Brexit Stocks And Sectors To Avoid

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By Rupert Hargreaves

The UK referendum on the EU, which is set to take place on June 23, has already created plenty of volatility and uncertainty for investors. It's fair to say that almost every stock, sector, and index in developed markets has been affected by movements in the polls.

Long-term investors generally ignore these short-term market fluctuations, but this time around, long-term investors are paying attention to the market's movements as a Brexit will likely result in several years of uncertainty for equity investors, not just in the UK, but also in Europe and the US.

Some sectors will be more exposed to the turmoil than others and analysts at Jefferies have put together a list of those companies and sectors that are most likely to be affected.

Brexit stocks: The most affected

Under the EU's passporting laws, a bank incorporated in any one member state can sell its products and services in all 28 other member states, creating a $19 trillion integrated economy with more than 500 million citizens. This agreement would have to be negotiated if the UK decides to leave. Jefferies believes the banks could also be faced with higher capital requirements, and insurers will come under pressure due to the market volatility following a 'leave' outcome. The investment bank believes the downside could be as much as 10% for the UK's banks and insurance sector in the worst case.

House prices in London are already coming under pressure due to the uncertainty surrounding the EU referendum, and this trend is almost certain to continue in the event of Brexit.

The average price of a London home dropped by £971 (0.2%) to £643,117 in the past month. Prices in the borough of Richmond have plunged by more than 10% according to Rightmove's monthly house price index. Jefferies expects this trend to broaden to the commercial sector, and a demand shock in the London office market would hit the REITs with the greatest exposure to the capital.

Similarly, Jefferies is avoiding UK homebuilders and builders merchants. A 20% decline in net asset values for homebuilders coupled with a return to 1x P/B implies an average decline of 44% for the sector.

Retail impact

UK retail sales have surpassed expectations so far this year. After a bumpy performance in April, retail sales growth picked up speed during May as consumers snapped up bargain clothes.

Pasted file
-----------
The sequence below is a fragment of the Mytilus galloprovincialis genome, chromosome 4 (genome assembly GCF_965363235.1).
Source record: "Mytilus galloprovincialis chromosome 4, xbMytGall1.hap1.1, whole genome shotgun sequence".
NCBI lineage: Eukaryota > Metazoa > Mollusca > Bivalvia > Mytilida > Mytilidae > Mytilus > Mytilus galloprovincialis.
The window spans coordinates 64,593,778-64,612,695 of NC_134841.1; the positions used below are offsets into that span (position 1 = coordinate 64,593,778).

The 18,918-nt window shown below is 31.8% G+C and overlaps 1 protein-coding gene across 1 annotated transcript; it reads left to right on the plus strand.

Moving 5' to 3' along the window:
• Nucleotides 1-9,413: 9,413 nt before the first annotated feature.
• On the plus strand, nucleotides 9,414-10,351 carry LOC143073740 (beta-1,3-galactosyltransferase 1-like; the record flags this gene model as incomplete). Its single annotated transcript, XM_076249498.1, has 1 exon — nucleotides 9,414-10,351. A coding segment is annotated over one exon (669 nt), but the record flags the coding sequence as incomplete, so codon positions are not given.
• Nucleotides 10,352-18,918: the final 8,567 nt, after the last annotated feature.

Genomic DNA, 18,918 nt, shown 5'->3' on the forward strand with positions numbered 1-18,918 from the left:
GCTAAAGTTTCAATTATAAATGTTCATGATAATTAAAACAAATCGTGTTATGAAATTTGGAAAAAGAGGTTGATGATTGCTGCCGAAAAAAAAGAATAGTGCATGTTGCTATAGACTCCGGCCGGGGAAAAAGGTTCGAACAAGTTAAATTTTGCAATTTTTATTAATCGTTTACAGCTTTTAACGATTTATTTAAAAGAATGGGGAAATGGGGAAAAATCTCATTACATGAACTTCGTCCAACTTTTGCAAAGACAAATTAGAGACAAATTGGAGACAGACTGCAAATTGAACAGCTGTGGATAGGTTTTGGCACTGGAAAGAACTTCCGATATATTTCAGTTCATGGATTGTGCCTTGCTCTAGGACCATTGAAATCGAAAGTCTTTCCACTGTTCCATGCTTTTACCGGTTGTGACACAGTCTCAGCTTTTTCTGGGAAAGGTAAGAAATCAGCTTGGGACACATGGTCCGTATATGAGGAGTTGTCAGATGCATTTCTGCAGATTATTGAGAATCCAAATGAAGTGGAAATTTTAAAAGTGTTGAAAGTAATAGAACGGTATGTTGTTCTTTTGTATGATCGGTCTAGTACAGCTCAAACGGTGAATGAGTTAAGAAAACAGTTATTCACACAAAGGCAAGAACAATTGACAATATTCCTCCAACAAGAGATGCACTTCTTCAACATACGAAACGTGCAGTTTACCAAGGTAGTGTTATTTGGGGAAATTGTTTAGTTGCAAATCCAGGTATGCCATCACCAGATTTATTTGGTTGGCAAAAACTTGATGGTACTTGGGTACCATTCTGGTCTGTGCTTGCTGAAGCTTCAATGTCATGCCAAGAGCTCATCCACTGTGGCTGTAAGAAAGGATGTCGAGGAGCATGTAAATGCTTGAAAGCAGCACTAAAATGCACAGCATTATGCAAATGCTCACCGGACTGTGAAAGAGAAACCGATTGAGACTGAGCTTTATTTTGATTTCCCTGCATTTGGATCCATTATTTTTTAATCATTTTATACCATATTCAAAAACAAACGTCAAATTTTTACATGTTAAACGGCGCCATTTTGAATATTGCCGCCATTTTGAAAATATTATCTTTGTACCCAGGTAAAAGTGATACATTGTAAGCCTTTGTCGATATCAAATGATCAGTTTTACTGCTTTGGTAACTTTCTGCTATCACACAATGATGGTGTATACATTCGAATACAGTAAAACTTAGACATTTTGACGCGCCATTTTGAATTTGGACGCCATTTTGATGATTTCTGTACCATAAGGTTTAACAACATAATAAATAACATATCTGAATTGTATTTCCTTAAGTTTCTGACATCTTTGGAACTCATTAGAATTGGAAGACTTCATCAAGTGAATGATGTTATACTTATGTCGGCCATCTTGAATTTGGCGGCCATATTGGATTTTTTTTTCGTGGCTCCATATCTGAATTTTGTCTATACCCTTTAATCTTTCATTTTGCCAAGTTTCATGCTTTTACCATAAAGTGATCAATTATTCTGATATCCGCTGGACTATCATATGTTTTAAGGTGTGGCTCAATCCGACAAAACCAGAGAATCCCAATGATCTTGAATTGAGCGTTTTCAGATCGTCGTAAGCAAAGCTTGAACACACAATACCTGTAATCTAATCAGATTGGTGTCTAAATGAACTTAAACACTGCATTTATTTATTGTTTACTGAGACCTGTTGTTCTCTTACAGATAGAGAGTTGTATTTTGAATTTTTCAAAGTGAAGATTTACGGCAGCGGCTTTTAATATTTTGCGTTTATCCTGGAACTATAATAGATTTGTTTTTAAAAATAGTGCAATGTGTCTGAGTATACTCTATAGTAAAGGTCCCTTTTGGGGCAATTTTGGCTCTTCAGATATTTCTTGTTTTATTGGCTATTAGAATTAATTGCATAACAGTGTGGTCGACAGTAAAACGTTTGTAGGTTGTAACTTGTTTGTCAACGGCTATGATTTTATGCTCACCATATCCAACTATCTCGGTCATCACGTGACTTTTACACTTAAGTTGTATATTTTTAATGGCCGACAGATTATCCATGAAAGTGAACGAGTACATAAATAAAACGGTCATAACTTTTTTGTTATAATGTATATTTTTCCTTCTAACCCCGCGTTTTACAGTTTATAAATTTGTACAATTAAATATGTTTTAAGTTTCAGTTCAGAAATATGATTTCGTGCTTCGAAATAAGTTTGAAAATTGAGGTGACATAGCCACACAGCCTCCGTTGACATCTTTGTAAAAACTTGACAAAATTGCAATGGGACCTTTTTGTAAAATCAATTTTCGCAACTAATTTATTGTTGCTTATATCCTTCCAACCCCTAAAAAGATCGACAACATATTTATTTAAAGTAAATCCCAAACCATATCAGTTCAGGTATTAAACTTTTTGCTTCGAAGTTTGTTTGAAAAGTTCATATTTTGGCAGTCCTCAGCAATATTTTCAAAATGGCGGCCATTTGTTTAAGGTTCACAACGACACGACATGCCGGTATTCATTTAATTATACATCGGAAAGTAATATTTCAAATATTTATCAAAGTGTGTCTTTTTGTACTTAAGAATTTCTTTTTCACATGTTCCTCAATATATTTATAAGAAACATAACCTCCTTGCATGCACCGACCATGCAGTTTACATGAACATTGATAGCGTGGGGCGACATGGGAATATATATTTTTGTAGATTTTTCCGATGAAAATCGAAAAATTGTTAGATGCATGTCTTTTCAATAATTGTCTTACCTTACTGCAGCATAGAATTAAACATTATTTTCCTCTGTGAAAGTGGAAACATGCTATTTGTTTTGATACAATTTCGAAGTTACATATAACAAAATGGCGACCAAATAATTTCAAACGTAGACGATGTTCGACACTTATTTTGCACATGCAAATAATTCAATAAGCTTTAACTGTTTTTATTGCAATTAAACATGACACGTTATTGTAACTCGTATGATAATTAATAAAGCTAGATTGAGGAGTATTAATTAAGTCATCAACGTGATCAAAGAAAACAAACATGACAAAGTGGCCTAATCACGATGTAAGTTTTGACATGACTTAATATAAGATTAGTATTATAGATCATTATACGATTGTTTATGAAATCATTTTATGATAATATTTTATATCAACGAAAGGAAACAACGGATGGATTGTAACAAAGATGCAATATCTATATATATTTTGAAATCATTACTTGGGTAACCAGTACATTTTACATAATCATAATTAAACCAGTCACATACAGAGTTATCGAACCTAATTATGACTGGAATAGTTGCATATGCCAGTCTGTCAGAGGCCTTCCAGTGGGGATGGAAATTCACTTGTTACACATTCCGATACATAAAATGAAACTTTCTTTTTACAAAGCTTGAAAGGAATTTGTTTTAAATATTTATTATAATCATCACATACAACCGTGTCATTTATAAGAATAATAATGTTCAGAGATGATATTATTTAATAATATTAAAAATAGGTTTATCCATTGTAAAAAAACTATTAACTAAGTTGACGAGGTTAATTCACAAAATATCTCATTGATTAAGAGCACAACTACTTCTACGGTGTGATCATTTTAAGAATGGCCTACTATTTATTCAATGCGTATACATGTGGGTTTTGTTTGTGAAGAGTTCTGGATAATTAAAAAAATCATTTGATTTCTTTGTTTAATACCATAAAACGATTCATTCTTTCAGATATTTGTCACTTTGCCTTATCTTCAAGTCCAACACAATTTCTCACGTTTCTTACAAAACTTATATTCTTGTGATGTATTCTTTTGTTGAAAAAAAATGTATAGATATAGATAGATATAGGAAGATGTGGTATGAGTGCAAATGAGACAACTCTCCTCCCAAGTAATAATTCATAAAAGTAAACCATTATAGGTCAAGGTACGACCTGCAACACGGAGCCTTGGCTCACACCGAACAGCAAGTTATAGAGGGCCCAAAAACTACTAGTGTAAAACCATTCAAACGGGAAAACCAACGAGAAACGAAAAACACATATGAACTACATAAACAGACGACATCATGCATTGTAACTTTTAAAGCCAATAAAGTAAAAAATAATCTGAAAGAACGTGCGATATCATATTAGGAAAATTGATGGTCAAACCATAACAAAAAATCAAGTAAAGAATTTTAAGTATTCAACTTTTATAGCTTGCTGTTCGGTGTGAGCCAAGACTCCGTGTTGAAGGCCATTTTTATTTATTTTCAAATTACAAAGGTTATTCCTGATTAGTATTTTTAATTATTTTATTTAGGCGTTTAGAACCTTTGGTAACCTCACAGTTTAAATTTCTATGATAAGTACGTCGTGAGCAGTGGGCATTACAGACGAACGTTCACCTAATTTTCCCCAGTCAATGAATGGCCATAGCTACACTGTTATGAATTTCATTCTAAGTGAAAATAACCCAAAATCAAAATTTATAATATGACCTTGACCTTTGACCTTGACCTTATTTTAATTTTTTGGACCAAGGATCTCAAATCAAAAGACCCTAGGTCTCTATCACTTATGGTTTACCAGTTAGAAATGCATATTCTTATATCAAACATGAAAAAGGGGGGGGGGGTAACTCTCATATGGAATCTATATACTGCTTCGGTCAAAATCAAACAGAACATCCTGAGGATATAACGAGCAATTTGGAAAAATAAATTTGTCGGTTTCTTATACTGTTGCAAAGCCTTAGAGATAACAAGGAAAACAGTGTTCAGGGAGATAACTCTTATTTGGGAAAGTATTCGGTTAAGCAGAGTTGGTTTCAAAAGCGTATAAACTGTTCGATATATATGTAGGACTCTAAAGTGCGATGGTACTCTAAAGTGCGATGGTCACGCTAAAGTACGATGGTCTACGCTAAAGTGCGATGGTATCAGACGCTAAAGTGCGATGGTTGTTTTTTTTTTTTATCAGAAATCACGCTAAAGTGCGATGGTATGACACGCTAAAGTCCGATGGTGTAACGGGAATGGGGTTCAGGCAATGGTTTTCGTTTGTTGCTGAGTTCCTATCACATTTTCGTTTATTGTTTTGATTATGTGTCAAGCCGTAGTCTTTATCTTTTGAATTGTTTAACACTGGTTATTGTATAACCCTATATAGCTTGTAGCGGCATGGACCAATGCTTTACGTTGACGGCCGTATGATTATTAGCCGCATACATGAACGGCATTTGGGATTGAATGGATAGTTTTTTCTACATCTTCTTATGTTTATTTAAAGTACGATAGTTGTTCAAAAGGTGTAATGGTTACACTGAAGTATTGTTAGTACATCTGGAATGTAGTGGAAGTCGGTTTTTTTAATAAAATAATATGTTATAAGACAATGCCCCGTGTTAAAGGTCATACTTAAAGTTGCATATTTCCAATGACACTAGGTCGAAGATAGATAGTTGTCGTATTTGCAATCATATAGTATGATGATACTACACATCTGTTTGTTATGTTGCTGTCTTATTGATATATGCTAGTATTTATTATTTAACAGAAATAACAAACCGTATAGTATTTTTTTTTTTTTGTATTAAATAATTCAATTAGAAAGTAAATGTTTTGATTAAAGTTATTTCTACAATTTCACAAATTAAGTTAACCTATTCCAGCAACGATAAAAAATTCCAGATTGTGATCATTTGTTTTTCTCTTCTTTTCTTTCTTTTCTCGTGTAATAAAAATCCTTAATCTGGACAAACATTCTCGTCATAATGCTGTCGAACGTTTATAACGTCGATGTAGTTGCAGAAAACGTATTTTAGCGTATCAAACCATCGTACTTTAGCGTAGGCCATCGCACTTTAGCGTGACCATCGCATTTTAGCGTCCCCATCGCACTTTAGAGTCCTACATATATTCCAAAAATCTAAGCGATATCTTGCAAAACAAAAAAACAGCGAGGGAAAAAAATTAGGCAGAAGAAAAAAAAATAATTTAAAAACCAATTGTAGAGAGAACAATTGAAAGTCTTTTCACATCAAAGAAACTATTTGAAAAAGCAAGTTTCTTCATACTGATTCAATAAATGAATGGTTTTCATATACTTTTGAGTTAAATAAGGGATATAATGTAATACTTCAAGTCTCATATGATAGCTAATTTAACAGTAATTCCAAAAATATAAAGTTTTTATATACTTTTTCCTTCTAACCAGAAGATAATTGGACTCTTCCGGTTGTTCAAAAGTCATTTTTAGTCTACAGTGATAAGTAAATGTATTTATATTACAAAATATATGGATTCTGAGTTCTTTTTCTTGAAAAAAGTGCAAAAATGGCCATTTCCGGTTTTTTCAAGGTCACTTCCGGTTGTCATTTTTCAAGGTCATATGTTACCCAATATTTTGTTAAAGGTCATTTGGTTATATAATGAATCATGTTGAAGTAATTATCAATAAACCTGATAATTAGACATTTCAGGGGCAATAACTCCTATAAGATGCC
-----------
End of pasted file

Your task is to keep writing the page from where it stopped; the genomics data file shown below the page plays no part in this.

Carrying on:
According to Reuters, which cites the Office of National Statistics, inmate clothing sales jumped by 4.3% the biggest rise in over two years. Overall, retail sales volumes grew by 6% in May, up from the revised 5.2% for April. Clearly, consumers aren't showing any signs of being concerned about Brexit risks just yet, although only time will tell if this will continue to be the case. A lot hinges on the UK's economic performance after the vote. Jefferies points out that in the past, operating leverage has meant that a 1% fall in like-for-like sales for general retailers has driven a 5% to 7% profit hit. So keep an eye on the headline UK retail sales figures for any indication of an earnings slowdown.

Brexit stocks: The sector that's set to benefit

Overall, Jefferies' analysts believe that the stocks in most sectors will suffer following a 'leave' boat and subsequent Brexit. One industry that could benefit, however, is consumers staples. Analysts at the investment bank point out that after Lehman, UK consumer staple stocks traded 84% premium on a P/E basis to the FTSE 100. Further, in August 2012 (GREXIT), the premium was 50%. Right now, the premium is 25%. Simply put, as a safe haven trade, UK consumer staple stocks could be the best bet according to Jefferies.

Brexit stocks: Consumer staples are set to benefit

Disclosure: Rupert may hold positions in one or more of the companies mentioned in this article. You can find a full list of Rupert's positions on his blog.

Disclaimer: This should not be interpreted as investment advice, or a recommendation to buy or sell securities. You should make your own decisions and seek independent professional advice before doing so. Past performance is not a guide to future performance.